When I toed the start line in D.C. earlier this year, my goal was to break two hours.
Everything went well for me that day, and I ended up finishing in 1:44:48. Trust me, no one was more surprised about that finish time than I was. I think I blacked out during the race. I barely remember it.
I went into that half marathon with no plan. No solid training. No fuel. Just me and some sneakers and some leg warmers.
I haven’t PR’d in the half marathon distance since then. I’ve raced a few 13.1s, but they were all during marathon training, so while I of course would have loved a sparkly PR in there somewhere, it didn’t happen for me, and it wasn’t my goal. The marathon was my goal for the bulk of 2011.
Now the year is wrapping up, and I find myself signed up for the Las Vegas Half Marathon on December 4.
This morning, I ran four gloriously slow miles along the East River. I convinced Brian that “the sunrise is so pretty, we have to go see it,” but we were out a bit too early to actually catch the sun.
My stomach was a little bitch today. I had to stop within the first mile at a Starbucks. Then, as Brian and I ran, I started to inflict myself with self-doubt regarding this upcoming half marathon.
I really want to PR in Las Vegas. The course is flat and the weather should be ideal. It’s a night race, which worries me, though I can figure that out. Minor detail.
But now I’m preoccupied with numbers. In D.C., I had no idea what kind of pace I had to be doing in order to hit a certain time. I just didn’t think about it. Now it’s all I can think about. If I want to go sub-1:44, I need to run sub-8:00 miles…the entire time.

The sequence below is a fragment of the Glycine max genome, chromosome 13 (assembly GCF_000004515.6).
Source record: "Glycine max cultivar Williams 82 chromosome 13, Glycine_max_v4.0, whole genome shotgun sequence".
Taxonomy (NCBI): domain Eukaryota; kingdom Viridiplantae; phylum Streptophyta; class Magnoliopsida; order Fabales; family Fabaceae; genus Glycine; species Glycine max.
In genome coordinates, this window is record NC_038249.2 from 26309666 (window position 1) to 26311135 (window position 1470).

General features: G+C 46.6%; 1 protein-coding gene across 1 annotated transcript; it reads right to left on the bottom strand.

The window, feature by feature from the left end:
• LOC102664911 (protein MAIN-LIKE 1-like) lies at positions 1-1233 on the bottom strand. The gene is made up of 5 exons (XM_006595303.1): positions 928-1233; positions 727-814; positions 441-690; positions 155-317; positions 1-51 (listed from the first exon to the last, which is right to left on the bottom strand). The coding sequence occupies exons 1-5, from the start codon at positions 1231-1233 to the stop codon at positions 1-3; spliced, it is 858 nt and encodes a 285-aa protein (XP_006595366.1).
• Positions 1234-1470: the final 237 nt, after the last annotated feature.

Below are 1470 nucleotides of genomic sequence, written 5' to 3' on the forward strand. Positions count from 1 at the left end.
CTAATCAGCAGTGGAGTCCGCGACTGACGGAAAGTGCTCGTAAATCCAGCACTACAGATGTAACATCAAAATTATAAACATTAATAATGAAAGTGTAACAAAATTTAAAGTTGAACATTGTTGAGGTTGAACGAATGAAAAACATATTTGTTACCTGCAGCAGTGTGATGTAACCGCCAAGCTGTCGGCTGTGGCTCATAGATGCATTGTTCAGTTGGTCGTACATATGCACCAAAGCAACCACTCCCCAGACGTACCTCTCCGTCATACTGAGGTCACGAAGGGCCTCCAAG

Forget negative splitting. We know that’s not going to happen. Have you met me? I’d like to crown myself the Queen of Positive Splitting.
I haven’t been following a training plan for this race. My stomach has held me back a bit from doing speed training, and this morning I panicked about that, too.
But now I think maybe that’s a good thing. Maybe I over-think racing too much. Once I started working with the phenomenal Coach Cane, my brain was auto-tuned to constantly focus on numbers. Pace, distance, splits, negative splits, super positive splits, striders, etc.
I know a million professional, successful runners will tell me that my “no training plan” strategy heading into Vegas is not wise. But I PR’d without any plan, so let’s see what happens, shall we?
I might break my own little record on December 4, and I might not. But I really don’t want to spend the next month worrying about it every day.
Oh, and I’d email Coach Cane for advice, but he’s a little busy.
Mrs. Coach Cane gave birth to this little munchkin on Monday! His name is Simon and he is 6 pounds of perfection, from what I’ve been told. So yeah, Coach Cane may not have time to waste thinking about my race day strategy. Fair enough. (And if you’re so inclined, shoot a little love message to the new dad on Twitter.)
For my next trick, I will run a half marathon without a plan. I will start running when they tell me to, and I’ll stop at the end. See you at the finish line.